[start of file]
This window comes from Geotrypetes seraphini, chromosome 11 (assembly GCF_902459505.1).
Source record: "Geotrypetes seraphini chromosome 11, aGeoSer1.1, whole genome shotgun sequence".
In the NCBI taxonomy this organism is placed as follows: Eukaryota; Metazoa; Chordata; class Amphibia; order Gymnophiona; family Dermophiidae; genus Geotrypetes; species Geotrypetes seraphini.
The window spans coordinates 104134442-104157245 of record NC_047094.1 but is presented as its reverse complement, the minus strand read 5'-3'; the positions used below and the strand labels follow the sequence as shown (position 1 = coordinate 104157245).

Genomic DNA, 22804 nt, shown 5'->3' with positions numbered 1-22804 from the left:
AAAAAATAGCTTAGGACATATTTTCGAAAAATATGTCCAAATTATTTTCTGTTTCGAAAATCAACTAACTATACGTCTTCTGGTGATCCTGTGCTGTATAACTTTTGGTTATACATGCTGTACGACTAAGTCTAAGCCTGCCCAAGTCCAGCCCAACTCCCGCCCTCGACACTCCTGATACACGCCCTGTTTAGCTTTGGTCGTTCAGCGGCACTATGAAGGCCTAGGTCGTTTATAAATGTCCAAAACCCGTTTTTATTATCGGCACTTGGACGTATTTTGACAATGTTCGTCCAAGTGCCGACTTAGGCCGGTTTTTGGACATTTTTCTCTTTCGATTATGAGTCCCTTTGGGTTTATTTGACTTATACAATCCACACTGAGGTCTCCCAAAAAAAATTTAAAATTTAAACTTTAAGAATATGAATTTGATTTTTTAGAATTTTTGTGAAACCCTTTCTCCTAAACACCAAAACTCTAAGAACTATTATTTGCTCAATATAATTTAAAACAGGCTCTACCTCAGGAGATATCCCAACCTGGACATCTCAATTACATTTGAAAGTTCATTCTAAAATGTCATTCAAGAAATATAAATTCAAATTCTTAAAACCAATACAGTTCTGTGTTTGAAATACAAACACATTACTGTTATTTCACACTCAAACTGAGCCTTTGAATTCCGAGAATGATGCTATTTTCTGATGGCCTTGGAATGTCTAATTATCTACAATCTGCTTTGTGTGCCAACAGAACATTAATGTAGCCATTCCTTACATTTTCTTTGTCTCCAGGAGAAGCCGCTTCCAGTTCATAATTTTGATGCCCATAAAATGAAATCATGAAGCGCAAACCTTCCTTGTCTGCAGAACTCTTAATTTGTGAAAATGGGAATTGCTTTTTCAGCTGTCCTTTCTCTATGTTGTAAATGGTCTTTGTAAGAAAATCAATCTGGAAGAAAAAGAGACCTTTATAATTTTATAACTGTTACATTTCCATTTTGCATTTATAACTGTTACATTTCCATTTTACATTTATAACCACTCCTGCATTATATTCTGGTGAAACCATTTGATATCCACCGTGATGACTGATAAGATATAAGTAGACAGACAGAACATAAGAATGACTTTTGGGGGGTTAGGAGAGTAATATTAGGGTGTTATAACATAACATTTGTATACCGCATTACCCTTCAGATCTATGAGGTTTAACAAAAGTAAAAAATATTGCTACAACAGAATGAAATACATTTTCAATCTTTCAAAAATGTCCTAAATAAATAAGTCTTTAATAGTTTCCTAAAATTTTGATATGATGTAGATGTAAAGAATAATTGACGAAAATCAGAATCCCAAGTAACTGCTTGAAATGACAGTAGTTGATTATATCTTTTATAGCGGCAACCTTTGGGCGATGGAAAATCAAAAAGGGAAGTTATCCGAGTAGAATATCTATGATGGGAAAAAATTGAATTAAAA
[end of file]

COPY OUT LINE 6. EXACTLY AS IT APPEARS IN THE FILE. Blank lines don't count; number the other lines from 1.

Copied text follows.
AAAAAATAGCTTAGGACATATTTTCGAAAAATATGTCCAAATTATTTTCTGTTTCGAAAATCAACTAACTATACGTCTTCTGGTGATCCTGTGCTGTATAACTTTTGGTTATACATGCTGTACGACTAAGTCTAAGCCTGCCCAAGTCCAGCCCAACTCCCGCCCTCGACACTCCTGATACACGCCCTGTTTAGCTTTGGTCGTTCAGCGGCACTATGAAGGCCTAGGTCGTTTATAAATGTCCAAAACCCGTTTTTATTATCGGCACTTGGACGTATTTTGACAATGTTCGTCCAAGTGCCGACTTAGGCCGGTTTTTGGACATTTTTCTCTTTCGATTATGAGTCCCTTTGGGTTTATTTGACTTATACAATCCACACTGAGGTCTCCCAAAAAAAATTTAAAATTTAAACTTTAAGAATATGAATTTGATTTTTTAGAATTTTTGTGAAACCCTTTCTCCTAAACACCAAAACTCTAAGAACTATTATTTGCTCAATATAATTTAAAACAGGCTCTACCTCAGGAGATATCCCAACCTGGACATCTCAATTACATTTGAAAGTTCATTCTAAAATGTCATTCAAGAAATATAAATTCAAATTCTTAAAACCAATACAGTTCTGTGTTTGAAATACAAACACATTACTGTTATTTCACACTCAAACTGAGCCTTTGAATTCCGAGAATGATGCTATTTTCTGATGGCCTTGGAATGTCTAATTATCTACAATCTGCTTTGTGTGCCAACAGAACATTAATGTAGCCATTCCTTACATTTTCTTTGTCTCCAGGAGAAGCCGCTTCCAGTTCATAATTTTGATGCCCATAAAATGAAATCATGAAGCGCAAACCTTCCTTGTCTGCAGAACTCTTAATTTGTGAAAATGGGAATTGCTTTTTCAGCTGTCCTTTCTCTATGTTGTAAATGGTCTTTGTAAGAAAATCAATCTGGAAGAAAAAGAGACCTTTATAATTTTATAACTGTTACATTTCCATTTTGCATTTATAACTGTTACATTTCCATTTTACATTTATAACCACTCCTGCATTATATTCTGGTGAAACCATTTGATATCCACCGTGATGACTGATAAGATATAAGTAGACAGACAGAACATAAGAATGACTTTTGGGGGGTTAGGAGAGTAATATTAGGGTGTTATAACATAACATTTGTATACCGCATTACCCTTCAGATCTATGAGGTTTAACAAAAGTAAAAAATATTGCTACAACAGAATGAAATACATTTTCAATCTTTCAAAAATGTCCTAAATAAATAAGTCTTTAATAGTTTCCTAAAATTTTGATATGATGTAGATGTAAAGAATAATTGACGAAAATCAGAATCCCAAGTAACTGCTTGAAATGACAGTAGTTGATTATATCTTTTATAGCGGCAACCTTTGGGCGATGGAAAATCAAAAAGGGAAGTTATCCGAGTAGAATATCTATGATGGGAAAAAATTGAATTAAAA